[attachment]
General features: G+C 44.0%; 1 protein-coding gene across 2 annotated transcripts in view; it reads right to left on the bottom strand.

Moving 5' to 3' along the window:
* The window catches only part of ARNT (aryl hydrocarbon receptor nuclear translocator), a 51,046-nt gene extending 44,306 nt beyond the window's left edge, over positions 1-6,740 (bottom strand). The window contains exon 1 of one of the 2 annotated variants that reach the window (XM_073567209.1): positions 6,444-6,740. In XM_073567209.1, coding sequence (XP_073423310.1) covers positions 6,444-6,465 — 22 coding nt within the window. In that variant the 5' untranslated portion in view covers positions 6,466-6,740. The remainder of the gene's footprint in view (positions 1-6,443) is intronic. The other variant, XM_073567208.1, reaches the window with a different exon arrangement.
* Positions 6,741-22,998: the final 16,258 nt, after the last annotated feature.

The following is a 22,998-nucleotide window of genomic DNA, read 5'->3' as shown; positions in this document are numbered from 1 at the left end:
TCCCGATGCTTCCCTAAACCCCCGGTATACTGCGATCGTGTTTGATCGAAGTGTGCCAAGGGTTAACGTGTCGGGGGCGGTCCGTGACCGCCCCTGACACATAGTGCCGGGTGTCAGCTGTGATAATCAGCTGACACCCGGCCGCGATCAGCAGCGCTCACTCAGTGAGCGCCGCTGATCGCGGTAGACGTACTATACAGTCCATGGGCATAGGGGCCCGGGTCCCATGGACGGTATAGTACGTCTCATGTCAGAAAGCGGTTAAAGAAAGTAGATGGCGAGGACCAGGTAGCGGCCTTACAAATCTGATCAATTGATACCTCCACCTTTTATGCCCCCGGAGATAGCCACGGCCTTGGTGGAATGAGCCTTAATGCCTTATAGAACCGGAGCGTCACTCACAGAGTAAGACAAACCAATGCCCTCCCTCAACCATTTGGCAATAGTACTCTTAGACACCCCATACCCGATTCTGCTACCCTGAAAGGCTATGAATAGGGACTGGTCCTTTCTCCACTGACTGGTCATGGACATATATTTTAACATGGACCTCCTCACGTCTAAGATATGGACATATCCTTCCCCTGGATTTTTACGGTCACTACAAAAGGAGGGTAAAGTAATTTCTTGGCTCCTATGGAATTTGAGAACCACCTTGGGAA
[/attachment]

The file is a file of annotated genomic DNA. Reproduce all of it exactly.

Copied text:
General features: G+C 44.0%; 1 protein-coding gene across 2 annotated transcripts in view; it reads right to left on the bottom strand.

Moving 5' to 3' along the window:
* The window catches only part of ARNT (aryl hydrocarbon receptor nuclear translocator), a 51,046-nt gene extending 44,306 nt beyond the window's left edge, over positions 1-6,740 (bottom strand). The window contains exon 1 of one of the 2 annotated variants that reach the window (XM_073567209.1): positions 6,444-6,740. In XM_073567209.1, coding sequence (XP_073423310.1) covers positions 6,444-6,465 — 22 coding nt within the window. In that variant the 5' untranslated portion in view covers positions 6,466-6,740. The remainder of the gene's footprint in view (positions 1-6,443) is intronic. The other variant, XM_073567208.1, reaches the window with a different exon arrangement.
* Positions 6,741-22,998: the final 16,258 nt, after the last annotated feature.

The following is a 22,998-nucleotide window of genomic DNA, read 5'->3' as shown; positions in this document are numbered from 1 at the left end:
TCCCGATGCTTCCCTAAACCCCCGGTATACTGCGATCGTGTTTGATCGAAGTGTGCCAAGGGTTAACGTGTCGGGGGCGGTCCGTGACCGCCCCTGACACATAGTGCCGGGTGTCAGCTGTGATAATCAGCTGACACCCGGCCGCGATCAGCAGCGCTCACTCAGTGAGCGCCGCTGATCGCGGTAGACGTACTATACAGTCCATGGGCATAGGGGCCCGGGTCCCATGGACGGTATAGTACGTCTCATGTCAGAAAGCGGTTAAAGAAAGTAGATGGCGAGGACCAGGTAGCGGCCTTACAAATCTGATCAATTGATACCTCCACCTTTTATGCCCCCGGAGATAGCCACGGCCTTGGTGGAATGAGCCTTAATGCCTTATAGAACCGGAGCGTCACTCACAGAGTAAGACAAACCAATGCCCTCCCTCAACCATTTGGCAATAGTACTCTTAGACACCCCATACCCGATTCTGCTACCCTGAAAGGCTATGAATAGGGACTGGTCCTTTCTCCACTGACTGGTCATGGACATATATTTTAACATGGACCTCCTCACGTCTAAGATATGGACATATCCTTCCCCTGGATTTTTACGGTCACTACAAAAGGAGGGTAAAGTAATTTCTTGGCTCCTATGGAATTTGAGAACCACCTTGGGAA